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Did You Catch Mad Men’s Not-So-Pretentious Muhammad Ali Nod?

Mad Men is not a particularly religious show. There are markers for religiosity — Sylvia's very prominent cross necklace, Rachel Menken's frequently acknowledged Judaism — but we rarely see the characters attend any form of religious services, for example. There's not a lot of God chitchat, which is why a catechism reference on last night's episode "The Crash" really stood out. With everyone in a ridiculous drugged state, Stan Rizzo pulled down a blindfold and stood against a wall as the other copywriters lined up to throw X-acto knives at him. "He's gonna look like St. Sebastian," said Ed Gifford. (Who we barely know. He's the one with the glasses.) "You're pretentious, you know that?" said his sidekick John. "I like that!"

St. Sebastian — martyr and patron saint of archers, athletes, and soldiers — may or may not be a pretentious reference. But in mid–1968, it's a pop-culture reference. Here's the April 1968 cover of Esquire:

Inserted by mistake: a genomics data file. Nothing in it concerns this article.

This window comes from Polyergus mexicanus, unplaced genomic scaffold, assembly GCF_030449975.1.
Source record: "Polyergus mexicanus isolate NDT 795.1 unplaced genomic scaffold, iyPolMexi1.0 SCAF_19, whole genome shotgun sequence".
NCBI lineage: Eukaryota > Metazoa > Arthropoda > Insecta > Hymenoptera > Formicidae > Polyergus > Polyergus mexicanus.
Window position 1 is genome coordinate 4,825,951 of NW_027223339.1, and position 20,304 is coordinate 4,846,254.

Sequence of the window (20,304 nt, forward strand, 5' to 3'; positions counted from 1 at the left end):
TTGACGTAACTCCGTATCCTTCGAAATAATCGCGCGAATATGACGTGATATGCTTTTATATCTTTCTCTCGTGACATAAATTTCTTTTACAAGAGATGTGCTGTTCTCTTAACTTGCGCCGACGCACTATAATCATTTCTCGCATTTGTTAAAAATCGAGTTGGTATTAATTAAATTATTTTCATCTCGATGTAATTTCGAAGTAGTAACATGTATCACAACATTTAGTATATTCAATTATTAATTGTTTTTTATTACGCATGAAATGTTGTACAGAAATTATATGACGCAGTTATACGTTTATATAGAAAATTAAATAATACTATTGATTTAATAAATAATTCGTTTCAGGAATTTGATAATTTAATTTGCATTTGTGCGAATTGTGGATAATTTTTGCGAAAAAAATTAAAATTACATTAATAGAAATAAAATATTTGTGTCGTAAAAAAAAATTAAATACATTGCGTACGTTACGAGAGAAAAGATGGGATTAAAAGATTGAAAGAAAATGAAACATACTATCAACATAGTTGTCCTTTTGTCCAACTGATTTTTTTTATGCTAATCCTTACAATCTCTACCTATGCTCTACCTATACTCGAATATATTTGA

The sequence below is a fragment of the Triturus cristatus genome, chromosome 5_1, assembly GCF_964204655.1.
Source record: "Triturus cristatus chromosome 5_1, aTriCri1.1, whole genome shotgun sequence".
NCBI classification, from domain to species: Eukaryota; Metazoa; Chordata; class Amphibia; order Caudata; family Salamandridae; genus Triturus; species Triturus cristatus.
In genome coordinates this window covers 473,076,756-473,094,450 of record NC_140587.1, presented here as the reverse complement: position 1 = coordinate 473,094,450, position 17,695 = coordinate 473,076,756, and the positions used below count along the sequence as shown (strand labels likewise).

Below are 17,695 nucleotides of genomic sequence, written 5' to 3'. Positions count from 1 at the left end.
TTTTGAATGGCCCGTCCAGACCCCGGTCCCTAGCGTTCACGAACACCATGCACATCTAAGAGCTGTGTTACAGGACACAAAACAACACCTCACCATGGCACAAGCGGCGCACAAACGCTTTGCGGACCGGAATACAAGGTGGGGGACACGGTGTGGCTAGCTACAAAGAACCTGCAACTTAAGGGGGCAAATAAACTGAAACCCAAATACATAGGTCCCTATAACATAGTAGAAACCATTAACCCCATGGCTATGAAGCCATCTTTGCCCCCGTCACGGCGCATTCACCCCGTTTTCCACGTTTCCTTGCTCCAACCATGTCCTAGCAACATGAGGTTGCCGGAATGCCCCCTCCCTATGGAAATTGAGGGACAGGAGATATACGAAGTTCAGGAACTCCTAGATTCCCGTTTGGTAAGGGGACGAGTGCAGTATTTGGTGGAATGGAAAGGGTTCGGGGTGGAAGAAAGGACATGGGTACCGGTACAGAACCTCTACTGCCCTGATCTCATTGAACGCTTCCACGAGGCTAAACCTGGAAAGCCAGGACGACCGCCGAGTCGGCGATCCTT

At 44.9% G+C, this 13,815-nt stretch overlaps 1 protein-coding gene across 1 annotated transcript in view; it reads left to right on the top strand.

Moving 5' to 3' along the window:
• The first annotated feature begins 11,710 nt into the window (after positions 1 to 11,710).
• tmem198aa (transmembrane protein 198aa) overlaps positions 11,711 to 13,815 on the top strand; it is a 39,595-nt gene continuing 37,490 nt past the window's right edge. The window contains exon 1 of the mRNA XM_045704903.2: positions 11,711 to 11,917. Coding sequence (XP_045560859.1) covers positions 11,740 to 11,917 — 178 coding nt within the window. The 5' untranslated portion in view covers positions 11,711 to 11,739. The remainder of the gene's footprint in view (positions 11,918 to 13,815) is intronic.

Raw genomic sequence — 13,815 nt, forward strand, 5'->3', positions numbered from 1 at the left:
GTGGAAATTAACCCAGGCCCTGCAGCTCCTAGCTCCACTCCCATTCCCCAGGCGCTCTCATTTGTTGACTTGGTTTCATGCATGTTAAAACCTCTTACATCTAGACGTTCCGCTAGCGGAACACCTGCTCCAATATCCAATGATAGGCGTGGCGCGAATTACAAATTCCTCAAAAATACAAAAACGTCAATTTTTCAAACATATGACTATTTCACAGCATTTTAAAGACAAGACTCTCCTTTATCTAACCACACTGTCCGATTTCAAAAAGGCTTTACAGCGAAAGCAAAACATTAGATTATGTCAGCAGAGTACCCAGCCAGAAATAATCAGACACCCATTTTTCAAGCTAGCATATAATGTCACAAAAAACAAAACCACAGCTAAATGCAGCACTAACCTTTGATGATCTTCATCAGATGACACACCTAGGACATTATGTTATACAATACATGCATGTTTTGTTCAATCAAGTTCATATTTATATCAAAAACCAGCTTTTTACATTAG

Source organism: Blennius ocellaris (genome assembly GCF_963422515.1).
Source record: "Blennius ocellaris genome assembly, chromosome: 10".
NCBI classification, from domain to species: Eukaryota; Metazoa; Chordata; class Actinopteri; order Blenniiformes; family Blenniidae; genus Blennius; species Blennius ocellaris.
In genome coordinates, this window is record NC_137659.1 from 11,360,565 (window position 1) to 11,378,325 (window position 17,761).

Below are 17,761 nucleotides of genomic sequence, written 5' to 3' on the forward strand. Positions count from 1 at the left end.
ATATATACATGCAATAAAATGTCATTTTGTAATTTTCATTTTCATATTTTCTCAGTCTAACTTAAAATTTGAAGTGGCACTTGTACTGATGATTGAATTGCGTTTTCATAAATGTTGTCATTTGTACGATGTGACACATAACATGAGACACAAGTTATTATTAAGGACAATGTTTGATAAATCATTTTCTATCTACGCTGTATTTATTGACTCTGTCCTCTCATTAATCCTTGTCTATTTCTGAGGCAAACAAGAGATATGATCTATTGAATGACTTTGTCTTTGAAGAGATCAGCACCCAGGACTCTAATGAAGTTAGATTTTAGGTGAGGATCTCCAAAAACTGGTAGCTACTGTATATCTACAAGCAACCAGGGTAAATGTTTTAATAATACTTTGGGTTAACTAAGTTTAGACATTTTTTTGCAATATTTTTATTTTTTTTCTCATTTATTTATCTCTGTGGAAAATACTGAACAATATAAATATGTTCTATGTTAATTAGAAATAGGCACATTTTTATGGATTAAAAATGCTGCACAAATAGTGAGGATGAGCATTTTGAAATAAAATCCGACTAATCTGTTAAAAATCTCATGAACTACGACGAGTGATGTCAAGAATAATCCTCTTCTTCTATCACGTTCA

That's Muhammad Ali as St. Sebastian in one of the most famous magazine covers of the twentieth century. It's only a few months old for these characters, and it seems very unlikely that they wouldn't be familiar with it. SCDP's affection for Ali goes back to "The Suitcase," when everyone was consumed with the Sonny Liston–Cassius Clay fight, which wound up inspiring Don's Samsonite campaign. But the magazine story isn't about boxing so much as it is about Muhammad Ali being arrested for draft evasion, stripped of his boxing title, and banned from the sport. Given Stan and Peggy's opposition to the war in Vietnam, it seems like those copywriters would be aware of the world's most famous conscientious objector. Stan's story later in the episode, about mourning his young cousin (who Peggy met at the "Zou Bisou Bisou" party last season) who was killed in combat, makes him seem even more likely to get the reference.

So why didn't anyone mention it? Well, they were all on drugs, for starters, except Ginsberg, and he was a little preoccupied with getting to throw a super-sharp knife at his colleague. It's easy to get distracted.